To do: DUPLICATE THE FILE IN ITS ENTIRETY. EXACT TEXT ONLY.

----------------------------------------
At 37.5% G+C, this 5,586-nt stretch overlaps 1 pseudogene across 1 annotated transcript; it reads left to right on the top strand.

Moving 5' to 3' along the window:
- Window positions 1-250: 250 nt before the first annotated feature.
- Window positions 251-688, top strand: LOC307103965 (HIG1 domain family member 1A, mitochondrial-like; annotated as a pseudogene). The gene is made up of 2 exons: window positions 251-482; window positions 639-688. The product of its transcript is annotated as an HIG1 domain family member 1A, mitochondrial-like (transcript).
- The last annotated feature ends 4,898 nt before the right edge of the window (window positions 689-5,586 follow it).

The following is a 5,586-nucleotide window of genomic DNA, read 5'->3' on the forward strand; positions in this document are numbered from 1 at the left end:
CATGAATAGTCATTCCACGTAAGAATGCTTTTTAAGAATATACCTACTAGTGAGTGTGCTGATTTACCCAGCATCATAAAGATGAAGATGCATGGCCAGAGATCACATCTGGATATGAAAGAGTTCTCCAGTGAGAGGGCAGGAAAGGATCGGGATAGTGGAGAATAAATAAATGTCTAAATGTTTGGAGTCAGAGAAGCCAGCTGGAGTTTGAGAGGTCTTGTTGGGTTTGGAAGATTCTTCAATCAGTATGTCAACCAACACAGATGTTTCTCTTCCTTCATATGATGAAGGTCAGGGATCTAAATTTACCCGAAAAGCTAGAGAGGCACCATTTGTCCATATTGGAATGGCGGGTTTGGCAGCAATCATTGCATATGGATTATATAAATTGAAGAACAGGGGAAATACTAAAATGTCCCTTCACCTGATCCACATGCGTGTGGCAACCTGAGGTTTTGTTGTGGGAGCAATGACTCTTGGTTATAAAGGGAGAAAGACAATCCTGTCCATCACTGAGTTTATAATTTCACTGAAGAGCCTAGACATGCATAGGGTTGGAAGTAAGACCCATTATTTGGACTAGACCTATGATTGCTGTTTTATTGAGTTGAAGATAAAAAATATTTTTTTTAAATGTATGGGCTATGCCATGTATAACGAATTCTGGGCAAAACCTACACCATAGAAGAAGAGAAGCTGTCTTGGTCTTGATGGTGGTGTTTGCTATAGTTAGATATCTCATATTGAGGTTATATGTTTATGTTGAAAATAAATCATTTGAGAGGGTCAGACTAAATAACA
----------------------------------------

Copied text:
At 37.5% G+C, this 5,586-nt stretch overlaps 1 pseudogene across 1 annotated transcript; it reads left to right on the top strand.

Moving 5' to 3' along the window:
- Window positions 1-250: 250 nt before the first annotated feature.
- Window positions 251-688, top strand: LOC307103965 (HIG1 domain family member 1A, mitochondrial-like; annotated as a pseudogene). The gene is made up of 2 exons: window positions 251-482; window positions 639-688. The product of its transcript is annotated as an HIG1 domain family member 1A, mitochondrial-like (transcript).
- The last annotated feature ends 4,898 nt before the right edge of the window (window positions 689-5,586 follow it).

The following is a 5,586-nucleotide window of genomic DNA, read 5'->3' on the forward strand; positions in this document are numbered from 1 at the left end:
CATGAATAGTCATTCCACGTAAGAATGCTTTTTAAGAATATACCTACTAGTGAGTGTGCTGATTTACCCAGCATCATAAAGATGAAGATGCATGGCCAGAGATCACATCTGGATATGAAAGAGTTCTCCAGTGAGAGGGCAGGAAAGGATCGGGATAGTGGAGAATAAATAAATGTCTAAATGTTTGGAGTCAGAGAAGCCAGCTGGAGTTTGAGAGGTCTTGTTGGGTTTGGAAGATTCTTCAATCAGTATGTCAACCAACACAGATGTTTCTCTTCCTTCATATGATGAAGGTCAGGGATCTAAATTTACCCGAAAAGCTAGAGAGGCACCATTTGTCCATATTGGAATGGCGGGTTTGGCAGCAATCATTGCATATGGATTATATAAATTGAAGAACAGGGGAAATACTAAAATGTCCCTTCACCTGATCCACATGCGTGTGGCAACCTGAGGTTTTGTTGTGGGAGCAATGACTCTTGGTTATAAAGGGAGAAAGACAATCCTGTCCATCACTGAGTTTATAATTTCACTGAAGAGCCTAGACATGCATAGGGTTGGAAGTAAGACCCATTATTTGGACTAGACCTATGATTGCTGTTTTATTGAGTTGAAGATAAAAAATATTTTTTTTAAATGTATGGGCTATGCCATGTATAACGAATTCTGGGCAAAACCTACACCATAGAAGAAGAGAAGCTGTCTTGGTCTTGATGGTGGTGTTTGCTATAGTTAGATATCTCATATTGAGGTTATATGTTTATGTTGAAAATAAATCATTTGAGAGGGTCAGACTAAATAACA